Over the last few months, I've been commenting about the recently-passed healthcare reform bill and the impact that it could potentially have in the market. I'd like to step back now on this post and share just what NCN has been doing over the last few years to address the bills that are coming in today, and what we are doing today to solve the escalating costs of healthcare. We recently received a bill for $196,597 for a particular facility in Texas. Once we received it, we utilized our cost-based methodology to reprice the claim:
- compare the claim to national cost databases
- benchmark against like claims and facilities
- adjust for severity
- add an appropriate margin for the provider
The claim was repriced to $72,000, and the facility agreed to accept this amount. When I saw this, I immediately said "what could I buy for $124,597?" Listed below are a few items:
- Starter home in the Texas market
- Fund a non-profit and its administrative staff for a year
- iPads for the whole freshman class at a small liberal arts college
- 13,000 pairs of shoes for needy children
- 35,714 gallons of milk
I'm being somewhat facetious about what you could do with this money, but I think it highlights again how irrational our healthcare system is today. To take a bill of $196,597, look at benchmarks, severity adjust, and work with the facility to have them negotiate down to $72,000, there is something wrong within the system. In order to bend the curve on cost increases, we must get back to a rational approach of how to look at facility charges.
At NCN, we are passionate about looking at things from a cost-up perspective and allowing an adequate margin for that provider to make money and deliver the necessary care. It does not make sense at all to look at things from a billed charge basis. As we've shown above, billed charges are irrelevant in the discussion. We firmly believe that any claim that comes in today should never be viewed from a billed charge basis. Charges are irrelevant, inflated and have no correlation to actually what it's costing to deliver care. Nothing will change until we look at things from what they're costing, and building a margin that is acceptable to the provider, to the payer and to the consumer. Only then will we ever be successful in truly having healthcare reform. In all other areas of commerce in the United State this is true, except for healthcare. That must change.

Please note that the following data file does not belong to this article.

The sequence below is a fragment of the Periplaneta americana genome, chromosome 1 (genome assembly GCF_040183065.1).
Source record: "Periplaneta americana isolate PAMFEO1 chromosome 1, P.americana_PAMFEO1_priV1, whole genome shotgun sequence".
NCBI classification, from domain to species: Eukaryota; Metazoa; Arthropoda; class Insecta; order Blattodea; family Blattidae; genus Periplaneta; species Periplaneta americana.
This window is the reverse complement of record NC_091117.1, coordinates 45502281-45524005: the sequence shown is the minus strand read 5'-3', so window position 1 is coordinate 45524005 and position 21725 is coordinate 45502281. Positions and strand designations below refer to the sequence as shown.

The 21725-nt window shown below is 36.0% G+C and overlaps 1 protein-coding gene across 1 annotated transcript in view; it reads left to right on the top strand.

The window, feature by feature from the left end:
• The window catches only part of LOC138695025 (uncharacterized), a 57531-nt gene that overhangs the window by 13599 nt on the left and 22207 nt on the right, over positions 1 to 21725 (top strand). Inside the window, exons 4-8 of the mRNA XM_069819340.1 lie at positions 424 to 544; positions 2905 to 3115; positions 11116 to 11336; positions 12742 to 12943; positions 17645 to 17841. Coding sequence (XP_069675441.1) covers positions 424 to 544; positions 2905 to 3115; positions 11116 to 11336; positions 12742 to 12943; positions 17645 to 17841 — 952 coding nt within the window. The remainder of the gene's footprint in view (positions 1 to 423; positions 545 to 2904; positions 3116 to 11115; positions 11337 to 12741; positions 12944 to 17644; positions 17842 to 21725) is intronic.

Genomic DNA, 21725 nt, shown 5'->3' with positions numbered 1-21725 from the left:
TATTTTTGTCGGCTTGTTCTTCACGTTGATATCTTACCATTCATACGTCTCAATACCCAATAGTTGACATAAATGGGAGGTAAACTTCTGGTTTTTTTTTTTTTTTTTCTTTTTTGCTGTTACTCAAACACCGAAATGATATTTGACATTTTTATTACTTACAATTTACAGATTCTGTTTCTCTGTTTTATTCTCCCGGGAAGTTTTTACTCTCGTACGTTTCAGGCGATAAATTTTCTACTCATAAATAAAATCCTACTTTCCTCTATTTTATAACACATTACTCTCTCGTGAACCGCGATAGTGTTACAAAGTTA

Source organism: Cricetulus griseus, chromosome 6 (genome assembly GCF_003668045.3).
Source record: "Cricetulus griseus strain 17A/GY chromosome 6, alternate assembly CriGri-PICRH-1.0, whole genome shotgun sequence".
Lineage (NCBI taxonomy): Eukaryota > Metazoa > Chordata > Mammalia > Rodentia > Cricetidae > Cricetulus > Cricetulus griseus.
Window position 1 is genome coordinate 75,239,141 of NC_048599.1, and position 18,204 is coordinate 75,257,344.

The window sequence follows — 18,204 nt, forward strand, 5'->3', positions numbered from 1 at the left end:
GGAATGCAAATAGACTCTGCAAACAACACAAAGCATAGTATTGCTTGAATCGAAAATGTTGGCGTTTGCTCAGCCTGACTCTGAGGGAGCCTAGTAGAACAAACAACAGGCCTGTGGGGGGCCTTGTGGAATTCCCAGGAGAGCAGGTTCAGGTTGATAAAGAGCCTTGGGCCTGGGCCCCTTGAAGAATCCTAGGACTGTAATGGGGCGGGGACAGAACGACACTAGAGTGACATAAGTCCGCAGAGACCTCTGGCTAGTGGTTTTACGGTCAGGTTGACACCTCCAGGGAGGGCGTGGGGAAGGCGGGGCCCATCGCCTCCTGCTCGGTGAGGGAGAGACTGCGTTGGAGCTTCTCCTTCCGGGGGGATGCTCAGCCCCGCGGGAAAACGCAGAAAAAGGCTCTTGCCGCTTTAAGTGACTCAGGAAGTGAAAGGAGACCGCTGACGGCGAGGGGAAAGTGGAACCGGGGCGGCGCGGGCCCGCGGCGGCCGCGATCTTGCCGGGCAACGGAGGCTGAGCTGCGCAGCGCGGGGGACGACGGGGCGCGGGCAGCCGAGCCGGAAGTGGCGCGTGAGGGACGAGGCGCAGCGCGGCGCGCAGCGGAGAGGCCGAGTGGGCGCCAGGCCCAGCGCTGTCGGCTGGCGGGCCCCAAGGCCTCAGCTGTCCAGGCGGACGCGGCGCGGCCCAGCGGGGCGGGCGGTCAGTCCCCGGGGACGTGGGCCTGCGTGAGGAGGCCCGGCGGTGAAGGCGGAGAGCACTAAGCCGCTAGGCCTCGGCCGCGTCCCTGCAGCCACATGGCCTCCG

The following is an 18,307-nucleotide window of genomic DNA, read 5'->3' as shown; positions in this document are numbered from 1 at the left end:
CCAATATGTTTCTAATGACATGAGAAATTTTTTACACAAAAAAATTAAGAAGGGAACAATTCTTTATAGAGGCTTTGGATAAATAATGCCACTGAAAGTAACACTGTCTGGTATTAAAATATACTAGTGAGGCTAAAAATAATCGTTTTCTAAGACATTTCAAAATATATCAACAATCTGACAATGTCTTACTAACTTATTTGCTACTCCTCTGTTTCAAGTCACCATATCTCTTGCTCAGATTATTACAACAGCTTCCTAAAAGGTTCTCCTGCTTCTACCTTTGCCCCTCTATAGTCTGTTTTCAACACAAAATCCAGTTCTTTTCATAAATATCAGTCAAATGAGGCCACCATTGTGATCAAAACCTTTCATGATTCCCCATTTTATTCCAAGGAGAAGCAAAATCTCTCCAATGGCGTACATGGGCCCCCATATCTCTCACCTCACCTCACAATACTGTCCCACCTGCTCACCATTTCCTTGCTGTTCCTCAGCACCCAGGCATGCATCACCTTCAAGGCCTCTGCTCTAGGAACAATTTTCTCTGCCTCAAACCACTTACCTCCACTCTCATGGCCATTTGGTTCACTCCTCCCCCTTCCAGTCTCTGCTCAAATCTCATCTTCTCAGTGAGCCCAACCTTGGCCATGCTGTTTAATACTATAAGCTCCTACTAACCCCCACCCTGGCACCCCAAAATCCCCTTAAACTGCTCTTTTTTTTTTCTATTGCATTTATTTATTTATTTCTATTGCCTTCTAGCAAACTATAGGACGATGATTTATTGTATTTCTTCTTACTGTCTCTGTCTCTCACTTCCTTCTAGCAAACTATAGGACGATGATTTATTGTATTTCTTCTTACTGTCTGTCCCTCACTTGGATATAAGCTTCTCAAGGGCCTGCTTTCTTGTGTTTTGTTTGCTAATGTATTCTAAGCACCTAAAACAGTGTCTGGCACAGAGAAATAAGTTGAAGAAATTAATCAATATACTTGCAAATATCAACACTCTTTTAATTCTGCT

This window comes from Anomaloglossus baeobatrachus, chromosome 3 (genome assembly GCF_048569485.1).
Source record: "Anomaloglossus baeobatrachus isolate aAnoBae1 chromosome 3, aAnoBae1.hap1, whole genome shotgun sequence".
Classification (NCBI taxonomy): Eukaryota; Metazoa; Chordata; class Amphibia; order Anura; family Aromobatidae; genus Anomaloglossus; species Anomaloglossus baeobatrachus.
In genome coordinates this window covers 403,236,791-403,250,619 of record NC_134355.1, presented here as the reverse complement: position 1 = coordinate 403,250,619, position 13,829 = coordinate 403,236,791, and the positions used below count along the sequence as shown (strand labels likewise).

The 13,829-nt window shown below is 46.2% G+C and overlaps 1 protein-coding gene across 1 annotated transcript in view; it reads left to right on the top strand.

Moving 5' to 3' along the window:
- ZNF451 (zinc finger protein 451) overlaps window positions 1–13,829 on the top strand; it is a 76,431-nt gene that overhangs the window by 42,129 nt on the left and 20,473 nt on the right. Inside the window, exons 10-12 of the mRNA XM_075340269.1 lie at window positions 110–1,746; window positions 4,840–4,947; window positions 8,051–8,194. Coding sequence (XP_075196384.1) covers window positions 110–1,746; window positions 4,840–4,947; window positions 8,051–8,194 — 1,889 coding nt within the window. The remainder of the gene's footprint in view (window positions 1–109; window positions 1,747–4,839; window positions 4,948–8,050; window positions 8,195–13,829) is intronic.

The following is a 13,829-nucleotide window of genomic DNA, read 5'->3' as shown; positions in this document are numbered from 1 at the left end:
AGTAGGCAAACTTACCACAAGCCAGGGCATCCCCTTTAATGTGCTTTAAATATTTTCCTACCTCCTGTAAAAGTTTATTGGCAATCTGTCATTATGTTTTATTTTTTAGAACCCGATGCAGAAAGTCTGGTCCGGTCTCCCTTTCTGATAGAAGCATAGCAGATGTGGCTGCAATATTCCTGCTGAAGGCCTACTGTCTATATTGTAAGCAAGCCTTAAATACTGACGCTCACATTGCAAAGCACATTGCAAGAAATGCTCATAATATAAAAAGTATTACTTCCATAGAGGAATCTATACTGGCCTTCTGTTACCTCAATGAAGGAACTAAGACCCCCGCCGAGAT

With the recent health bill that's been passed, a number of things have started to come to light. One in particular is fear that the insurance companies will start increasing premiums immediately. In response to this the Senate health committee brought together four experts to present their viewpoints on setting standards, or more importantly, evaluating any type of premium increase. An article appeared in the New York Times
on Wednesday, April 21, dealing with the responses of some of these people who testified. I was particularly interested in comments made by Grace-Marie Turner from the Gaylen Institute. She said that she was highly doubtful that the new health reform package will succeed in lowering insurance costs. Turner said, "Capping premiums without recognizing the forces that are driving up costs would be like tightening the lid on a pressure cooker while the heat is being turned up."
In doing further research on the Galen Institute, I found this video from Ms. Turner; at NCN, we highly support her viewpoint. With all the regulations that will surely be coming about in the near future we believe this will do nothing to control costs. The only way to effectively control costs is on two fronts:
- 1. To have better information in the consumer's hands to help them understand what things truly cost, versus what things are being charged.
- 2. Once a bill comes in for care rendered, that the value of the bill has been benchmarked against other providers in a way that develops a rational, transparent pricing.
At NCN, we've been doing this for the last several years in helping develop a rational payment system. Until we deal on these two fronts, we will continue to have irrational pricing, consumers not engaged in the process and an unrealistic expectation of what healthcare reform will really do. The dirty little secret that we all must come to grips with is this:
- prices will continue to go up, and
- the federal government will continue to put more regulations on the insurance companies to control premiums.
But no one has been addressing the actual excessive charges and cost-shifting that are occurring in today's marketplace. Until we do that, we are destined to have a single-payer system at some point in time.
In the last couple of posts I discussed the need to bring transparency to what things truly cost, and the difference between charges and costs in healthcare. When consumers have this information, they are able to reduce the overall charges of the surgery.